The Words of Emem, a Nigerian UK-Based Songster

Emem Archibong was born and raised in southern Nigeria until she turned eleven in 1995 and moved with her family to Bradford, United Kingdoms. Raised in a family where music was almost written on a stone, Emem only had to nurture her own version of the trade and now she is getting the reward from her choice. The following are what she relates of herself, beginning from her eight year’s musical career, from Nigeria to the UK.

What actually motivated you into music?

My earliest musical drive began when I was in the secondary school (music class) at the age of twelve. One day I was asked to sing; then I realized that everybody in the class was amazed at my voice.

The music teacher later organized a show where I sang for the whole school. I also remember when I was eight years old, back then in Nigeria – as part of the children’s choir I was chosen to sing treble. I remember wanting to sing soprano because I could sing both.

After the show which was organized by our school teacher I understood that I could get somewhere in music. I started writing songs at about this time. I remember my dad advising me that my first few songs may not be perfect but if I kept writing I will write amazing songs. Singing was the first musical talent I developed and then the songwriting.

I later learned how to play keyboard.

How would you recount your musical journey so far and what exactly are you aiming at?

It has been pretty great. At the age of eight, I was in a children’s choir in Nigeria. At eleventh, I joined a choir at “Abundant Life Church, Bradford” at which time I started singing solo at events organized by the church.

At the age of twelve I had developed a keen interest in music and I started writing songs. I was a big fan of Mariah Carey and Whitney Houston.

At fifteen years old I formed a girl group called “Vision”. I was a lead singer and also one of the songwriters for the group. We sang both in the events organized by the church and those in Bradford, including a summer festival hosting over 1000 people.

At the age of sixteen when I started university, (studying pharmacy), I was also singing at various events in Bradford. At several occasions, I sang for a large audience at the Alhambra theatre.

In 2005, I entered a competition in Birmingham where I represented the University of Bradford. Out of 100s of demo CDs, mine stood out and I was shortlisted to sing live at the event, and I came out at the 5th position.

In 2007, I formed a band consisting of four musicians, three backing singers and me as the lead singer. I funded the project with my own money and we played at various Christian events, including a Christian event held at the hippodrome in London in the summer of 2008. At about the same time, I entered a competition called “Britain’s next urban superstar” and I was shortlisted as a finalist. My audition was aired at Flava music channel on sky.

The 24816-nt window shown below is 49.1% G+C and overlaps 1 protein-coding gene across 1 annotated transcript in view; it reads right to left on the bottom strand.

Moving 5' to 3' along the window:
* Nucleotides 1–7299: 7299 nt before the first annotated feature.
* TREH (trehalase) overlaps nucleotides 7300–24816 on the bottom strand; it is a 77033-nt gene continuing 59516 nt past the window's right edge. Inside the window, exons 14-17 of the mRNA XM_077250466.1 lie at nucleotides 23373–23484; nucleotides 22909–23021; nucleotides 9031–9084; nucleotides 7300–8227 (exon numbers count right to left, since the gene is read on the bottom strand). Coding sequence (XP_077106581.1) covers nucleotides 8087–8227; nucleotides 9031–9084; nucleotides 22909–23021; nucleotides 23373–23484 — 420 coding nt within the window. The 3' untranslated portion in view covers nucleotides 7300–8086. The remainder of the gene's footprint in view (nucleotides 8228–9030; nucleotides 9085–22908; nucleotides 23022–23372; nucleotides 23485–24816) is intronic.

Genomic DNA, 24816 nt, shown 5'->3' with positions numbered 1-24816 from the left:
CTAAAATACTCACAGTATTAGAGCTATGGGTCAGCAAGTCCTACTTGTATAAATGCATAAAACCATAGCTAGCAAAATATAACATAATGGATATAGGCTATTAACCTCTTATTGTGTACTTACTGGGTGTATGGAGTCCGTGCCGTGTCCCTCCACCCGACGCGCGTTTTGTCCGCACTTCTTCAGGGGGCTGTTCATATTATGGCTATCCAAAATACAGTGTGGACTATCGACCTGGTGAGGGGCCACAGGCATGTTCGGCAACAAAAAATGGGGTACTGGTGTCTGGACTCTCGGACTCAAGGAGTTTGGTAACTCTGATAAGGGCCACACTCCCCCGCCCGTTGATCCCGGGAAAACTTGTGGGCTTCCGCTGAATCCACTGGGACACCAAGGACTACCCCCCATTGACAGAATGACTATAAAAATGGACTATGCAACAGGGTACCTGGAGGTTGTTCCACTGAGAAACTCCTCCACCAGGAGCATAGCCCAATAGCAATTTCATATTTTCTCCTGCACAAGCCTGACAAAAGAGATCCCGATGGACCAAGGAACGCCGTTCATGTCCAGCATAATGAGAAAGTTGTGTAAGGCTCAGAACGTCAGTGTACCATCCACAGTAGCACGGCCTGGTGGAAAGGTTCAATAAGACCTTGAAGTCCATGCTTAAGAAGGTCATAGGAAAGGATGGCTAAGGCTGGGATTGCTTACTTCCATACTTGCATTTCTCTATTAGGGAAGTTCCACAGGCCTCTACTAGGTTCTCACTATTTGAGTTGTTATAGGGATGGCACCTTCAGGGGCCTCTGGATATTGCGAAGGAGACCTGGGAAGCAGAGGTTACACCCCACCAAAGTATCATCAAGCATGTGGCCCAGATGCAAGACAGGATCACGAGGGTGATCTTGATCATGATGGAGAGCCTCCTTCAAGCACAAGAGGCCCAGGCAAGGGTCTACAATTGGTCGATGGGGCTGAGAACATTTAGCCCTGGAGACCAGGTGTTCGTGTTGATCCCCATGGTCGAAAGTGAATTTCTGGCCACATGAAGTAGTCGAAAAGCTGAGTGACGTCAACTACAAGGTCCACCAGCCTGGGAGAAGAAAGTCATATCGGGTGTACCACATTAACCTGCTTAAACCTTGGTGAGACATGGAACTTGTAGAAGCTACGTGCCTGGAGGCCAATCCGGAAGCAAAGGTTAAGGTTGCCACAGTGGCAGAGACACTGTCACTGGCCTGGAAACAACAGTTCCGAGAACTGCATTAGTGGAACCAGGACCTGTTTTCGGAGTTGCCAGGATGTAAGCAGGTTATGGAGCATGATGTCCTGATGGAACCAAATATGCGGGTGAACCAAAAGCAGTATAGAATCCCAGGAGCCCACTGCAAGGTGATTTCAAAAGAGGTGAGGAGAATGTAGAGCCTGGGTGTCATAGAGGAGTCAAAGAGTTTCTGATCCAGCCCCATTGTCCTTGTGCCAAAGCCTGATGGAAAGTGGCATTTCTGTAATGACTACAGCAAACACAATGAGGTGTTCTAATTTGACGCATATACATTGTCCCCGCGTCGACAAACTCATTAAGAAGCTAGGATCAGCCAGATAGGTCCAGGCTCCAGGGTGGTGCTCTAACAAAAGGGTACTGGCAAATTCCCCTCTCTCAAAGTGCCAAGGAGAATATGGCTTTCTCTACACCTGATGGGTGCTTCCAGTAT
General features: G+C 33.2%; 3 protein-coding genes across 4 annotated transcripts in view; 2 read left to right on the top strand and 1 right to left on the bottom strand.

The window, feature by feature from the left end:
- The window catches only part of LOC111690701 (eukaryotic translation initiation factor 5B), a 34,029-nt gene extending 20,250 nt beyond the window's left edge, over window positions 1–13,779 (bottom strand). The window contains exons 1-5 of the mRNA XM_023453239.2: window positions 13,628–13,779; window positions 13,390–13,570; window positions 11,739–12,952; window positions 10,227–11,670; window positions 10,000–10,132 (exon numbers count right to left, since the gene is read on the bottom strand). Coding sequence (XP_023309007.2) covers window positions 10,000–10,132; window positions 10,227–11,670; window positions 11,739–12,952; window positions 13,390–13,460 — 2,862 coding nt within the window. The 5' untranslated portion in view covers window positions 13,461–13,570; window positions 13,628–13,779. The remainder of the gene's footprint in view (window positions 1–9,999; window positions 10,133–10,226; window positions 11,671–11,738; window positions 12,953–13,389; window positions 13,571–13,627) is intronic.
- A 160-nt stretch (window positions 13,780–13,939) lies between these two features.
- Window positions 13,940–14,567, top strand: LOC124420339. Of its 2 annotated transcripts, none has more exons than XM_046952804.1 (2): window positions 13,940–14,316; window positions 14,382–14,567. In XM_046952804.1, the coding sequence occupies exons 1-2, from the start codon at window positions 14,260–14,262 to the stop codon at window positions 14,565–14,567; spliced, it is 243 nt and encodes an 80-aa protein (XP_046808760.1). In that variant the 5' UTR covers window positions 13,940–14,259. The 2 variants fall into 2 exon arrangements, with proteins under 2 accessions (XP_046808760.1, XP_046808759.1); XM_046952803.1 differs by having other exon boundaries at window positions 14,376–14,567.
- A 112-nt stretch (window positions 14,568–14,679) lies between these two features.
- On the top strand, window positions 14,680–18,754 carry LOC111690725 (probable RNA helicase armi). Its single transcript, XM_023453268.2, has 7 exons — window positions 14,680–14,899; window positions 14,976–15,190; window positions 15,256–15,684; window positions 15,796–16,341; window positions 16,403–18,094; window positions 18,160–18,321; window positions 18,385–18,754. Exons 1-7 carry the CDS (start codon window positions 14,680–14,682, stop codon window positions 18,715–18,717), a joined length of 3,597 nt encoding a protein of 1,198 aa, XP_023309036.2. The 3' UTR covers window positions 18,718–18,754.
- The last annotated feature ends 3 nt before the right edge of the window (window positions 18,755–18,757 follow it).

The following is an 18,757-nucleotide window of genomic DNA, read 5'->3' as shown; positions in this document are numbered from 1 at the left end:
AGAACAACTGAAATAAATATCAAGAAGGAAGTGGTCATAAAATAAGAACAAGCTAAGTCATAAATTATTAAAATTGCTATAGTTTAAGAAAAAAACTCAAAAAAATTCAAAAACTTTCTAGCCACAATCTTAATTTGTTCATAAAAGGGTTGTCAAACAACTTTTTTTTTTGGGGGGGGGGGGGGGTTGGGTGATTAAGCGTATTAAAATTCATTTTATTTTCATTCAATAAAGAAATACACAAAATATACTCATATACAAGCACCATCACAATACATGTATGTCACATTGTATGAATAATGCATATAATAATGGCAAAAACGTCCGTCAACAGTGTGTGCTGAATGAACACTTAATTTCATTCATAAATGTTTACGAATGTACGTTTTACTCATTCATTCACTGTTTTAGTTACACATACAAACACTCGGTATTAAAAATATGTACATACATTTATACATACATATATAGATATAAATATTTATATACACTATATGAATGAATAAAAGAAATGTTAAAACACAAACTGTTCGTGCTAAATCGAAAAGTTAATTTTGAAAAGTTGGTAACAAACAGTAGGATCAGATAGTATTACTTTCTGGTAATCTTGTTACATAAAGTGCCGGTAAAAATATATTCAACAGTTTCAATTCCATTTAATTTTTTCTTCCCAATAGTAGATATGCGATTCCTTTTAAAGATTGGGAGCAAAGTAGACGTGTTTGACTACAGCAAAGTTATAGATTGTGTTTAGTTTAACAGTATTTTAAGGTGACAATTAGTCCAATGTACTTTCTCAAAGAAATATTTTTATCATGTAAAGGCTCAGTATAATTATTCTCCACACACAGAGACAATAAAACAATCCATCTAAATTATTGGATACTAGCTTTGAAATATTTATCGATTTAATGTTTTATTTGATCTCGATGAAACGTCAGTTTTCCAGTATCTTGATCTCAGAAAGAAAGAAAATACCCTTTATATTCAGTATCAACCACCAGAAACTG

In 2009, I finished my pharmacy degree and I planned to use my income as a pharmacist to fund the release of my first album. Now, the album is completed and I have few songs already downloaded for pre-marketing. As to what I’m aiming at, I want to become established as a gospel artist who writes and sings about the issues of life from a godly perspective.

Do you have a mentor?

Her name is Chan. she’s a Manchester based singer-songwriter. I also look up to Cece Winans and Yolanda Adams.

You tiled your new debut: “WHAT IS LOVE?” What do you exactly want to tell your audience by this title?

It means God is love and Love is selfless.

If any, who are the special audience for your music?

The Neo-soul listeners, Christians and the Afro-Caribbean.

Is there anything in your music that connects you to Nigeria or Africa in general?

In Africa music makes a statement whether political or religious. My music does exactly that.

In a little but detail, what do you want to tell your audience about your new debut?

In this album, I set out to encourage my listeners: “Trying to be myself” is meant to encourage the listeners in being the best people God have called them to be. The soulful “untold story” describes the love one finds when he encounters the creator. “Angel” is based on a true story that invokes thought on the undeniable question of why people die. It is based on a true life story of my friend who died during our university days.

The title track “what is love” is based on a popular bible chapter I Corinthians 13; it ends up emphasizing the point that God is love. “Not too late” reminds us that it is not too late to go for your dreams, no matter how long it has been in your heart. “Black and white” as the name implies describes the journey to equality between the races and the sexes and invites us to keep living together as one, despite our differences.

“Living together as one…” Thank you very much for your time.

 

Ewanfoh Obehi Peter

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